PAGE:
Russian Finance Minister Alexei Kudrin talks to Reuters in Moscow
Russian Finance Minister Alexei Kudrin talks to Reuters in Moscow Reuters

The Russian government now expects didivdends to its treasury from state-controlled companies Gazprom and Rosneftegaz in 2016 to fall by nearly $18 billion as western sanctions imposed after its seizure of Crimea from Ukraine bite, a Finance Ministry document indicates.

The planned 2016 dividend revenue of 152.1 billion rubles ($4.4 billion) decreased from a previously expected 761 billion rubles, ($22 billion) Bloomberg reports. The ministry estimates a 229 billion ruble dividend revenue in 2015, 28.7 billion rubles more than 2014, and 167.3 billion rubles in 2017, a 10 percent rise from 2016.

Russia’s economy is now growing its slowest since a 2009 recession, and U.S. and European Union sanctions imposed for Russian President Vladimir Putin’s seizure of Crimea continue to discourage investment in the country.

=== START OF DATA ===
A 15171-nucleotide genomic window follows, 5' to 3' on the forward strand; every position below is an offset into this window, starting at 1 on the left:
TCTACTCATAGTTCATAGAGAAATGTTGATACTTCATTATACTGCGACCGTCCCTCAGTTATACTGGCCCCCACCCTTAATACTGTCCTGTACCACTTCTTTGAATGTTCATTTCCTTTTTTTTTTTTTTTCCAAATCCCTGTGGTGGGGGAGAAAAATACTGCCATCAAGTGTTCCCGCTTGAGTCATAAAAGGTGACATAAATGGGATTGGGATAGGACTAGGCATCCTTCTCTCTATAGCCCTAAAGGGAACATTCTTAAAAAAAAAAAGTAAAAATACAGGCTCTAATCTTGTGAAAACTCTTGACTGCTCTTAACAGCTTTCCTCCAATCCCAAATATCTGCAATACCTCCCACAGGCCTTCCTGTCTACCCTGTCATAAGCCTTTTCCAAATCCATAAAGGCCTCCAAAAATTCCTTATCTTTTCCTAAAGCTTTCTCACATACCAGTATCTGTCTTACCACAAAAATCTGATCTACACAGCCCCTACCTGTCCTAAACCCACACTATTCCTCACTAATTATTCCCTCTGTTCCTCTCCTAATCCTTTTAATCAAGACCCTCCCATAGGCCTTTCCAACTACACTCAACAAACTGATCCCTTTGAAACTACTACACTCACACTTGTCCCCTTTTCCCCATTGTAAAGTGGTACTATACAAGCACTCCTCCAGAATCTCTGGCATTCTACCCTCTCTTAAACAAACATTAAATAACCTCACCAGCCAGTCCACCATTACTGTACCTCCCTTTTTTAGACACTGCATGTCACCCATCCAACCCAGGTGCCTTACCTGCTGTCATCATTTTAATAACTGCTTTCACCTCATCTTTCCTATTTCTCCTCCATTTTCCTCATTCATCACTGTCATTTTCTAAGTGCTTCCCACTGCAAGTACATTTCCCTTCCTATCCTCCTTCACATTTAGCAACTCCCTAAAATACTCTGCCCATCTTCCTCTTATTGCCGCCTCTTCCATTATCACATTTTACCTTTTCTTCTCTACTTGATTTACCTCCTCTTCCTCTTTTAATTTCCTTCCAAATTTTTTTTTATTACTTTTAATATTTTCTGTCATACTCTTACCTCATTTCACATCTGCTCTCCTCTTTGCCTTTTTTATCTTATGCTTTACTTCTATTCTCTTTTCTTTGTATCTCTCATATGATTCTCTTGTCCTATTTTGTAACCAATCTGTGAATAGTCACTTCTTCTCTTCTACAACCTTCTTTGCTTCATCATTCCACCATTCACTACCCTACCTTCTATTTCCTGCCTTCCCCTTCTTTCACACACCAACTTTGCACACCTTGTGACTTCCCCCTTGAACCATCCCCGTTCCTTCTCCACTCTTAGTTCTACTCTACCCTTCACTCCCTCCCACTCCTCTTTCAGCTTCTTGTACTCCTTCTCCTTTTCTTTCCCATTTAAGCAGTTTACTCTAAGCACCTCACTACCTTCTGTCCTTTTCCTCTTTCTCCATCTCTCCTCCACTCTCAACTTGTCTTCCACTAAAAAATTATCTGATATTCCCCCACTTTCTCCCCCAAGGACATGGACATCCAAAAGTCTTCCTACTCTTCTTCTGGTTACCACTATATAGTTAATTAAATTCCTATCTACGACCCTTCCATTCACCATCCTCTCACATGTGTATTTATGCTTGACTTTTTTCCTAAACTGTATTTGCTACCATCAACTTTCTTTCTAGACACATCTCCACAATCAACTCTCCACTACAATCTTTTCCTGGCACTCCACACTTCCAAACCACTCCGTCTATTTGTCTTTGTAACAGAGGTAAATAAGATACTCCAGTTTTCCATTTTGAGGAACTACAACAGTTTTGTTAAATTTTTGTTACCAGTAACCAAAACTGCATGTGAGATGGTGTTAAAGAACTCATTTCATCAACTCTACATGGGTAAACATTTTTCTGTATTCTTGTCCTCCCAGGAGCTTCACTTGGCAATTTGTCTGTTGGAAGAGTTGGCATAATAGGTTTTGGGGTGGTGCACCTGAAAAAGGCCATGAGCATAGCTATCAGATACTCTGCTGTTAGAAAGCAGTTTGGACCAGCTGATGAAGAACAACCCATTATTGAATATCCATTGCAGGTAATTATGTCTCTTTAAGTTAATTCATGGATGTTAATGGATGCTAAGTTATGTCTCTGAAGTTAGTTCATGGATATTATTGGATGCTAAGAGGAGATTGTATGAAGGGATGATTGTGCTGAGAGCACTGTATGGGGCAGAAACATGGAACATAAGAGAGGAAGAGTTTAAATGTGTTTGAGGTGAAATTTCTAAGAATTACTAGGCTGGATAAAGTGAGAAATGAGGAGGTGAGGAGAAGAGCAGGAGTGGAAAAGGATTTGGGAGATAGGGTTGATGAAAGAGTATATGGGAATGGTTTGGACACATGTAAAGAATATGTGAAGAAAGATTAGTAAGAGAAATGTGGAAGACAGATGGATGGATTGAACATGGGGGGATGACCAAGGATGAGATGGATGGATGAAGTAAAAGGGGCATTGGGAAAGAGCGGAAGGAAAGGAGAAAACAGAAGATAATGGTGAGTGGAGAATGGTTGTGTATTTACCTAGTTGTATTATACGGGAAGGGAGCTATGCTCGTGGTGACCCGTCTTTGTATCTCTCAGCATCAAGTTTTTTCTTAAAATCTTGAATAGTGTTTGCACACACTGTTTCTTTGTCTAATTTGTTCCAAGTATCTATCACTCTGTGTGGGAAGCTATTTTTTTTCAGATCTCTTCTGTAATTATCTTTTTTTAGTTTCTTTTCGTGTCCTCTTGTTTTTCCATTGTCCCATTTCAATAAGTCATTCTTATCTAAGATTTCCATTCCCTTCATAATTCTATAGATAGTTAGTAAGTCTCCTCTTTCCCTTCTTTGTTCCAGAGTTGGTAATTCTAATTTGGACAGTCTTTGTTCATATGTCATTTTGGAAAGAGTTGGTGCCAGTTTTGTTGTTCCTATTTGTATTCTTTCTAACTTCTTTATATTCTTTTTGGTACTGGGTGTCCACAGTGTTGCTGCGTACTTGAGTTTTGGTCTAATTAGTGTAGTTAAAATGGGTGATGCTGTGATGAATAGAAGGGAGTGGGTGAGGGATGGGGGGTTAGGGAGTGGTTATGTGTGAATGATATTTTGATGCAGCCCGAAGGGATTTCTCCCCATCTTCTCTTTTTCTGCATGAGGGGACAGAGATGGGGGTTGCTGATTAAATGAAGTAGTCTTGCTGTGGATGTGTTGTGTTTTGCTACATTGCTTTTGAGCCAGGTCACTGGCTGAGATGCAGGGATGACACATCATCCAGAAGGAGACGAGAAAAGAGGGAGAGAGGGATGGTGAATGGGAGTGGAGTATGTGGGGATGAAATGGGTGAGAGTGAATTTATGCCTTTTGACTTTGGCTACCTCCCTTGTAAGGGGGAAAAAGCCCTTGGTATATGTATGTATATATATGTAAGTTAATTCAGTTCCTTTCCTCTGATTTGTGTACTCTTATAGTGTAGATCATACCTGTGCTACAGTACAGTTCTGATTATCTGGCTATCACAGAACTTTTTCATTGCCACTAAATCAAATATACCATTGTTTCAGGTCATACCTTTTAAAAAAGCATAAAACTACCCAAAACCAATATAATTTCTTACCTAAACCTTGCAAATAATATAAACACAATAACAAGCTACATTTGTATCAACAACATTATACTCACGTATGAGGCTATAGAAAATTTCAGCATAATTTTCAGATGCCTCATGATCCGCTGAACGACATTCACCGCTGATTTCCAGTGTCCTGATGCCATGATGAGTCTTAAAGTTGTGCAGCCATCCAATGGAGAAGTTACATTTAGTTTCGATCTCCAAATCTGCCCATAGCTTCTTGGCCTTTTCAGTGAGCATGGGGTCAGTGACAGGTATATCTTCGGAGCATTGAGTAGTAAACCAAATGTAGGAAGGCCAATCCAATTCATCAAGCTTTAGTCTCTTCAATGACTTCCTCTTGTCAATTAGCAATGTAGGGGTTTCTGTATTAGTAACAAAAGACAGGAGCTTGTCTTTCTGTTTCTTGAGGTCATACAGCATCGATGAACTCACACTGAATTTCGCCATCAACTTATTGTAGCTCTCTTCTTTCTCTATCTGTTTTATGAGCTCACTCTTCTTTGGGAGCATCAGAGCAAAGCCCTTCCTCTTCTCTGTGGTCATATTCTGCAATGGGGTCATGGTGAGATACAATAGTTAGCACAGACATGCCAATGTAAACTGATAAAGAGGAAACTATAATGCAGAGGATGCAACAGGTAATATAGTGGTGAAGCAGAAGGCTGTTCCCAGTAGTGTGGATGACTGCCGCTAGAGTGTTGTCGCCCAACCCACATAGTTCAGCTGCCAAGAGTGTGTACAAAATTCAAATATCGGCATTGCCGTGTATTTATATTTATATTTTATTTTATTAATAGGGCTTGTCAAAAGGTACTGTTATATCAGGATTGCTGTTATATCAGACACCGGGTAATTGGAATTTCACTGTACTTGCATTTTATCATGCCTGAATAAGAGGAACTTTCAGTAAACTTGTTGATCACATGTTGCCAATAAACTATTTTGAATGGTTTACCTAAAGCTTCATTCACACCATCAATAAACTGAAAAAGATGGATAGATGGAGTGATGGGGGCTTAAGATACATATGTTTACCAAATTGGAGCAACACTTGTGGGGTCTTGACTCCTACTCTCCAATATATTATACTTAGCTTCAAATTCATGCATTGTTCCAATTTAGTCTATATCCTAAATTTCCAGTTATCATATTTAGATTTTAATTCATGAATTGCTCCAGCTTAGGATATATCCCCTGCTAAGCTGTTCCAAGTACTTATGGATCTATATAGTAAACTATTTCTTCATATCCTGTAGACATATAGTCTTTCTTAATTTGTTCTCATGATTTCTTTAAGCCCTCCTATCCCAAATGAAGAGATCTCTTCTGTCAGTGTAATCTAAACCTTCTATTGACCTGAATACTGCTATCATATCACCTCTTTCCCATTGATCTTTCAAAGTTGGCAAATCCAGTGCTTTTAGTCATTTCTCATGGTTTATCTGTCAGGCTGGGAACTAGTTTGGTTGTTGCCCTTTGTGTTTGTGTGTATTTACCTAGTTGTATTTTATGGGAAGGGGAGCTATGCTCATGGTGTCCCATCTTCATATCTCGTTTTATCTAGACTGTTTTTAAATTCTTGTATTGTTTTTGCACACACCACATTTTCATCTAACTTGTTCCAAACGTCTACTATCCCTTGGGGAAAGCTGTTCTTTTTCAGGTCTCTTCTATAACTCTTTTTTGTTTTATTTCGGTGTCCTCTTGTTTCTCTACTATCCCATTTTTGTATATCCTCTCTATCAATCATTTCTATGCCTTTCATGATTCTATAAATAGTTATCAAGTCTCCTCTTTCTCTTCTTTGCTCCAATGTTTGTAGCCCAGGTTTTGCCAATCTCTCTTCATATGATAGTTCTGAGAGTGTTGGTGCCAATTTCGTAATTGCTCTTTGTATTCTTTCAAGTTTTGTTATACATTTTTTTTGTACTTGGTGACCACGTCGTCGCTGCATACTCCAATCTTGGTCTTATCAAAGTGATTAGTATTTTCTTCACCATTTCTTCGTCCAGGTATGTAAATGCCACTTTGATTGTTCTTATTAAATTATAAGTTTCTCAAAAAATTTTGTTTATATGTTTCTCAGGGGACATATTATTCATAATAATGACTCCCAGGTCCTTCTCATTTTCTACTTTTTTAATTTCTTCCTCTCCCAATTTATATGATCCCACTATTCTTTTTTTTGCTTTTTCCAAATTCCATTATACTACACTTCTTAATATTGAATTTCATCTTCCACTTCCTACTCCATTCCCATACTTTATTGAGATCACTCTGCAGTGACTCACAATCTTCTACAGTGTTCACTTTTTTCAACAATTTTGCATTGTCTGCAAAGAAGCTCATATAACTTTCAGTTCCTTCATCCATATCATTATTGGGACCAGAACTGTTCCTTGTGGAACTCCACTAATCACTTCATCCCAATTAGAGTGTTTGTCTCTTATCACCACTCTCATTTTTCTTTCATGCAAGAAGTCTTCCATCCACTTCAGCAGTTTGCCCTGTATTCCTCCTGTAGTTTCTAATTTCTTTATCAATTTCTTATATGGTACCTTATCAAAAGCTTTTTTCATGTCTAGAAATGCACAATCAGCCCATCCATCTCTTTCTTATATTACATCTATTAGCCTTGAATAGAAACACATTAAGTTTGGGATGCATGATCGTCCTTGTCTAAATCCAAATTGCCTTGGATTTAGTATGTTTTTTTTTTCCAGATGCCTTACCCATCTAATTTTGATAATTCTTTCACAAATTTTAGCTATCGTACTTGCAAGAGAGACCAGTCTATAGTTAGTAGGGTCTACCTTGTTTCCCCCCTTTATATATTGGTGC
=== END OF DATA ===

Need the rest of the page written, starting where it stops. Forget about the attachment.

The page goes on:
Russia’s gross domestic product slowed to 1.3 percent in 2013 from 3.4 percent in 2012, according to the World Bank. The bank predicts the economy will slow to 1.1 percent this year and pick up to 1.3 percent in 2015, assuming a low-risk scenario and short-lived impact from the Crimea crisis.

The revenue forecasts are lower because the Finance Ministry first planned to calculate payouts based on International Financial Reporting Standards, but then calculated only part of the payouts based on those standards and the rest under Russian rules, Bloomberg said.

Gazprom’s expected dividends for 2016 fell 32 percent from the previous forecast, and Rosneftegaz’s expected dividends fell 95 percent from the previous projection.